The U.S. economy took a remarkable bounce these past few months, but to accomplish a V-shaped recovery, Congress and the Administration must agree on another stimulus package soon.
History indicates the economy does not have to suffer enduring damage from a pandemic. The Spanish flu was followed by the roaring ’20s, and the 1957 flu bore few lasting effects.
Past pandemics forced temporary closures of schools and some businesses in many cities. However, these days, Americans are much more affluent than in the 1920s and 1950s, when smaller farms and factory jobs dominated employment, incomes and access to credit were thinner and banks more vulnerable. For COVID-19, we could better afford shutdowns that took a quarter of the economy offline to save more lives.
Hitting the emergency brake left a huge hole — unemployment jumped from 3.5% in February to 14.7% in April — wiping away all the jobs created by the Obama-Trump expansion.
Retail sales — which to an economist are like a patient’s pulse for a physician — were similarly depressed. Nearly half of all households lost income, and consumers could not get to stores, go to the gym or sit in a restaurant.
The sun always shines again.
Even with the second wave of infections and new temporary restrictions, it is hard to see how the U.S. economy could be downsized once a vaccine is in place but the devil is in the details.
Abrupt events like the COVID-19 or the financial crisis tend to weed out weak businesses — like Hertz and Neiman Marcus — that borrow excessively when the economy is expanding but don’t turn strong enough profits to sustain them during a downturn.
This time, public health policy limits recovery — the financial legacy of shutdowns and 50% capacity limits are making many small, public facing businesses unviable. This repeats elsewhere in business services — for example, the absence of professional sports is contributing to a longer-term pullback in advertising spending.
Since the crisis began, about 1.6 workers lost their jobs permanently, because spending patterns will be markedly different even after we have a vaccine and the masks are gone. Folks will Zoom more and commute and fly less, eat more delivered meals and fewer in restaurants and require less office space in city centers.
An extension of the federal supplement to state unemployment benefits, which ends July 31, is in order. At $600 per week, it has been widely assailed for paying furloughed employees more than they earned on the job. Simply doubling the average state benefit of $321 per week with federal funds makes sense.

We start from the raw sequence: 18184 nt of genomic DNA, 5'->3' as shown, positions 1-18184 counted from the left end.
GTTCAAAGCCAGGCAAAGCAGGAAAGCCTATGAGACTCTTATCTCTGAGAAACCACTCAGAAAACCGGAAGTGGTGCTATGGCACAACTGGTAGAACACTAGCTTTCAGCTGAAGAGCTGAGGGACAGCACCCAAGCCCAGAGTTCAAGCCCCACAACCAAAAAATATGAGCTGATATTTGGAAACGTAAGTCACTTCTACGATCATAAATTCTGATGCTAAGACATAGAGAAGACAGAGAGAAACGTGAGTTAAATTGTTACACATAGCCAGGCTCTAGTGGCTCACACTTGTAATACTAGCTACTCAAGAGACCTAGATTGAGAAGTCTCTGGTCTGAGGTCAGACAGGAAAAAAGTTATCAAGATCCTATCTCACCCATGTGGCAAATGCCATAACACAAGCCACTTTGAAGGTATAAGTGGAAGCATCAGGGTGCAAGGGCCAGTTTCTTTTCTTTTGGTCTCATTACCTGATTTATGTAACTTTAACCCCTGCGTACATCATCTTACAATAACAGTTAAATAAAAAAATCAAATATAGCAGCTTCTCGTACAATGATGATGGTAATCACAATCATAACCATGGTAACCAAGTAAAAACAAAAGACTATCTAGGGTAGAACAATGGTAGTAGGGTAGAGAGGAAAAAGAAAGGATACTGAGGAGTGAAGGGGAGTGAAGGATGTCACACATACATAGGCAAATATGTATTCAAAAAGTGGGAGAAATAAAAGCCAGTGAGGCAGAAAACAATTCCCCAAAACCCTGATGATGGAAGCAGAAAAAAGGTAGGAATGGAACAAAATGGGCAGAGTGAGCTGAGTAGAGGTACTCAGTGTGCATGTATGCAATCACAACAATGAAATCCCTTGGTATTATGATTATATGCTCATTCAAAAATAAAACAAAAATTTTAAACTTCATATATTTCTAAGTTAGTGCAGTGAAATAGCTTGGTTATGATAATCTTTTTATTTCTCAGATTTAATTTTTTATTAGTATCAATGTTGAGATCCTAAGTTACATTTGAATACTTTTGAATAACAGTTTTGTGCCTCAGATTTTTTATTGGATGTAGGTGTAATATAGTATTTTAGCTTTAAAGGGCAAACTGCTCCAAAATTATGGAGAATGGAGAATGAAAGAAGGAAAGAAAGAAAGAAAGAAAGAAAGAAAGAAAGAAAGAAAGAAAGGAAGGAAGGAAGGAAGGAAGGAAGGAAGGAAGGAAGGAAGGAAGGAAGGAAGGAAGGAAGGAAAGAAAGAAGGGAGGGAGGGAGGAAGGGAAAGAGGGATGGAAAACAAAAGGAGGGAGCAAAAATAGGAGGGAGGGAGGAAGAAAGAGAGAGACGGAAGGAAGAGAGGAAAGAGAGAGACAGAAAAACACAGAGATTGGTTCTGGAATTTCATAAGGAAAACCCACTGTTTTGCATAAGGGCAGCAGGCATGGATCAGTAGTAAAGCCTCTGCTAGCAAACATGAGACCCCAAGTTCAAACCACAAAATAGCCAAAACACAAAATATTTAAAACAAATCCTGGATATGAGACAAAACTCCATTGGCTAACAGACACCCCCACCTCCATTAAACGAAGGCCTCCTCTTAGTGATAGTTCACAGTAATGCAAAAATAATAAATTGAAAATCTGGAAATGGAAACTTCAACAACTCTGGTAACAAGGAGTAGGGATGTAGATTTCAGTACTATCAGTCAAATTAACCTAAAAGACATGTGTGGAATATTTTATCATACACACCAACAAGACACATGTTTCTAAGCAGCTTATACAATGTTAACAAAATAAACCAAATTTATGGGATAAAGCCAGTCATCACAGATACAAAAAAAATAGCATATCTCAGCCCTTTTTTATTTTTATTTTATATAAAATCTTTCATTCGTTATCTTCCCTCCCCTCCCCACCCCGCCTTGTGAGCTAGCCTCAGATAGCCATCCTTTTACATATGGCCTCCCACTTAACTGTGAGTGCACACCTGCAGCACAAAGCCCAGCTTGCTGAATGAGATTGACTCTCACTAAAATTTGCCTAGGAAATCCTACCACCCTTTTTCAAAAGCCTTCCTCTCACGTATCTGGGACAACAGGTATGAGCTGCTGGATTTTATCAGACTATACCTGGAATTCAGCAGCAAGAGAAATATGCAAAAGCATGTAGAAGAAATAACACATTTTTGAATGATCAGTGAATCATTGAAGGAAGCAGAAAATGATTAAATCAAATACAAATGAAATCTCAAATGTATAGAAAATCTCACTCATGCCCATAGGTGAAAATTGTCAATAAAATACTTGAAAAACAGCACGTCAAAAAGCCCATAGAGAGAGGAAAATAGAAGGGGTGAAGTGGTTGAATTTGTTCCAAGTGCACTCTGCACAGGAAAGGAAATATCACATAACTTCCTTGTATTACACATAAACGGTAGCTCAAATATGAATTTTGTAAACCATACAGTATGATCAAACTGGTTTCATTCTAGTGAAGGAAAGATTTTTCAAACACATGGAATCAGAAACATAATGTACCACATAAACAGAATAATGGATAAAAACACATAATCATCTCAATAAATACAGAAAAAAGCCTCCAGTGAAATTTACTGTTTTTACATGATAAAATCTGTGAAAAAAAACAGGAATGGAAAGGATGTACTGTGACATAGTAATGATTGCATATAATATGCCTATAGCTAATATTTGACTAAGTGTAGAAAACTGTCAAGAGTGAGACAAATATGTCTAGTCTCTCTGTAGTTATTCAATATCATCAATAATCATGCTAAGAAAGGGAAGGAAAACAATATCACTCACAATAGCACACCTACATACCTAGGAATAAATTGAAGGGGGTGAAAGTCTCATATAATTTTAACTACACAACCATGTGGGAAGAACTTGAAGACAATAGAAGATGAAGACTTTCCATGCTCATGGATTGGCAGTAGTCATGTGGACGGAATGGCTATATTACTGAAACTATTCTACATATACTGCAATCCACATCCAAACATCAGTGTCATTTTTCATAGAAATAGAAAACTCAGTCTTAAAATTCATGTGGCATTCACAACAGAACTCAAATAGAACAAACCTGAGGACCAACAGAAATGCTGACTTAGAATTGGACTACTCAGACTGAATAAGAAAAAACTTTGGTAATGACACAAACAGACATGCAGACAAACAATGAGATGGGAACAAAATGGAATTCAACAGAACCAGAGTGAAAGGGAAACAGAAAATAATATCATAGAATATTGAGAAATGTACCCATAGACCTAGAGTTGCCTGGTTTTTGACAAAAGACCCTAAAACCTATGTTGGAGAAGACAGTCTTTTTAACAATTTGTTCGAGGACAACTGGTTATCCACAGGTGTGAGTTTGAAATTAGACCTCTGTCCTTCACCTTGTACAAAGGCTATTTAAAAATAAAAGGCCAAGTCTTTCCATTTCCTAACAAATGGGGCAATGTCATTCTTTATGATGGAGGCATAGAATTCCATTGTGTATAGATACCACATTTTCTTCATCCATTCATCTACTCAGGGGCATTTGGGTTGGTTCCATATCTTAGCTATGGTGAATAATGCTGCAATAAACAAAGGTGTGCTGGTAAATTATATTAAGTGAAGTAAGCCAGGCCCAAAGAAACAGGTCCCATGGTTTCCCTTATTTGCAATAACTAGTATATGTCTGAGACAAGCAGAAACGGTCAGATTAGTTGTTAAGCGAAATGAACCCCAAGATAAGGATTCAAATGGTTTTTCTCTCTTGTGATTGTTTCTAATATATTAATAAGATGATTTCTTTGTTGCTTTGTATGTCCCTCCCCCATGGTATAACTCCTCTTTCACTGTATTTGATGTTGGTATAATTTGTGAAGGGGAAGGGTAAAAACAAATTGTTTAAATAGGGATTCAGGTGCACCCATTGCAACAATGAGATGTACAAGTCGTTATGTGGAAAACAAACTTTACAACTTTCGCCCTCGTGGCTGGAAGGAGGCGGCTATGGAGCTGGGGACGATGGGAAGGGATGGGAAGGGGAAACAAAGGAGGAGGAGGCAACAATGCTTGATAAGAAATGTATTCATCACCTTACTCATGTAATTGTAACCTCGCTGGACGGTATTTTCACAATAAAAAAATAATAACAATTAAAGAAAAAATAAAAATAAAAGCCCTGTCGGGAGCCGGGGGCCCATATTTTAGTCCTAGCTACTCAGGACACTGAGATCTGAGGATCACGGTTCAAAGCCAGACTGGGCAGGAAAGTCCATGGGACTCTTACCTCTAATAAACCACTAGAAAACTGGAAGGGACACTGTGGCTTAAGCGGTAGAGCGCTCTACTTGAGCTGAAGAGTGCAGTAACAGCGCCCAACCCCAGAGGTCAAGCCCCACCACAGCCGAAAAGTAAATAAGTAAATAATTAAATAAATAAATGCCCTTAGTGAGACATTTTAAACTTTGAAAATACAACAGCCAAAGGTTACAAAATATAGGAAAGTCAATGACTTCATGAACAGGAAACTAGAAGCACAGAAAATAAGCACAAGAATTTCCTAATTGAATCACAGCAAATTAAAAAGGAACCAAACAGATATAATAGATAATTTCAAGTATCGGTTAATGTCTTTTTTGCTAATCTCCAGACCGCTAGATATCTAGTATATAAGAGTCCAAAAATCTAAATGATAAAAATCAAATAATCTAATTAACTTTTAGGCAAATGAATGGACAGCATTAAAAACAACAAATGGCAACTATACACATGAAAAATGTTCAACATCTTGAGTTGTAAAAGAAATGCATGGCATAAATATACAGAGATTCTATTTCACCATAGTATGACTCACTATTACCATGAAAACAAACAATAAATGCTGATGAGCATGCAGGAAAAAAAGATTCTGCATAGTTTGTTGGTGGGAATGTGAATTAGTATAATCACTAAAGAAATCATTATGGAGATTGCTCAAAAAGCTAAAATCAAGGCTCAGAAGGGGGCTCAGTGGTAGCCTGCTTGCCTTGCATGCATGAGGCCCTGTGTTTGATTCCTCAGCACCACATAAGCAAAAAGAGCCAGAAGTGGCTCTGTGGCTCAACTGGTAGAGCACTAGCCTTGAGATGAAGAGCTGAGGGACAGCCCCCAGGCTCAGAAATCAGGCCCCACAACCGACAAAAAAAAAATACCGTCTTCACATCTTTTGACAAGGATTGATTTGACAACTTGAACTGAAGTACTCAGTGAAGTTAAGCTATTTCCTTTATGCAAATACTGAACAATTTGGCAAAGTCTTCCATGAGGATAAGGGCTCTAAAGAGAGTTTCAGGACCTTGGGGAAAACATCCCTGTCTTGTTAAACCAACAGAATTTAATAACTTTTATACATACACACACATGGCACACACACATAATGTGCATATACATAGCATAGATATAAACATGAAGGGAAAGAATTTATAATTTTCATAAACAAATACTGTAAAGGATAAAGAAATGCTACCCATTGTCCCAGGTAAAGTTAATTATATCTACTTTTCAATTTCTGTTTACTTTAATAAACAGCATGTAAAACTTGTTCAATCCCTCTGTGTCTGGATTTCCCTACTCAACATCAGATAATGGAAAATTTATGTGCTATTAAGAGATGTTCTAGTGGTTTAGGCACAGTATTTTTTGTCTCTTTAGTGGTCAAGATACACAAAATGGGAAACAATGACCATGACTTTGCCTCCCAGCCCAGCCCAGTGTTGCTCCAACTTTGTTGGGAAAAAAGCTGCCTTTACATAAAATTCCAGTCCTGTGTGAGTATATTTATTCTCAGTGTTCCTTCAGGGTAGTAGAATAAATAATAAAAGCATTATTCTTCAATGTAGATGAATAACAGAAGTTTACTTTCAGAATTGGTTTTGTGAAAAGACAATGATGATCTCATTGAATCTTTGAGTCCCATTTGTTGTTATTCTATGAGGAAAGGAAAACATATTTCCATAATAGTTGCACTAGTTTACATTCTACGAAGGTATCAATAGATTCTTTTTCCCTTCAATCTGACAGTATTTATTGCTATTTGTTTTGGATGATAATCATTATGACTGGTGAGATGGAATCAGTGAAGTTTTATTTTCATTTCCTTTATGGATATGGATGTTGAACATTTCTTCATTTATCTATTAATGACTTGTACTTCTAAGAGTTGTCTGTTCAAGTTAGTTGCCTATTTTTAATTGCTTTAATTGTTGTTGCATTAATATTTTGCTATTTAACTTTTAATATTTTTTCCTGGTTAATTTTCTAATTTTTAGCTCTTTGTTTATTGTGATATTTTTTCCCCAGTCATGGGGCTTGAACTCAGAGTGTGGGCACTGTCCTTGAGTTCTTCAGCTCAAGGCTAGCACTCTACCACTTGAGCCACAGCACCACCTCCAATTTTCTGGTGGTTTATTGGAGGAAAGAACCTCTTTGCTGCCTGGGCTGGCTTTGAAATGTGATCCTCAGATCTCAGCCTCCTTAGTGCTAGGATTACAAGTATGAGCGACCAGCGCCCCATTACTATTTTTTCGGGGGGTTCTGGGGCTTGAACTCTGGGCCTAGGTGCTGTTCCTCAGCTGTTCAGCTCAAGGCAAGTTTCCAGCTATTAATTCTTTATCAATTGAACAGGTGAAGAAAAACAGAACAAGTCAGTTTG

Millennials and their younger siblings, who don’t have the same wealth in retirement accounts and home equity as their elders, took a terrible hit from job losses. Even before COVID-19, the financial plight of younger Americans had pushed down U.S. birth rates to precipitously low levels with terrible long-term consequences for maintaining labor force growth and quality.
Politicians on both sides like to talk about relief from higher education debt when campaigning for office but never get around to addressing it or the skyrocketing cost of college tuition. Just as the banks needed fresh capital and regulatory scrutiny after the financial crisis, it’s high time university finances were put under a congressional magnifying glass and regulated.
State and local governments have taken substantial hits to their income, sales and hospitality tax collections and been forced to furlough about 1.5 million jobs since the crisis began. Those finances are not going to improve enough and reverse job losses without federal aid. Instead, firings will multiply.
The governors have asked for $500 billion in temporary assistance — much less expensive than the $1 trillion proposed in the House Democrats’ new $3 trillion stimulus bill.
The federal highway funding law expires in September, and both congressional Democrats and the president have expressed interest in a broad infrastructure bill that would address issues such as 5G buildout in rural areas and green investments.
This is a great time to resolve long festering issues like student debt and inadequate attention to the country’s aging roads, rails and technology. That would move folks from industries that have permanently contracted into new more productive activities.
Peter Morici is an economist and business professor at the University of Maryland, and a national columnist.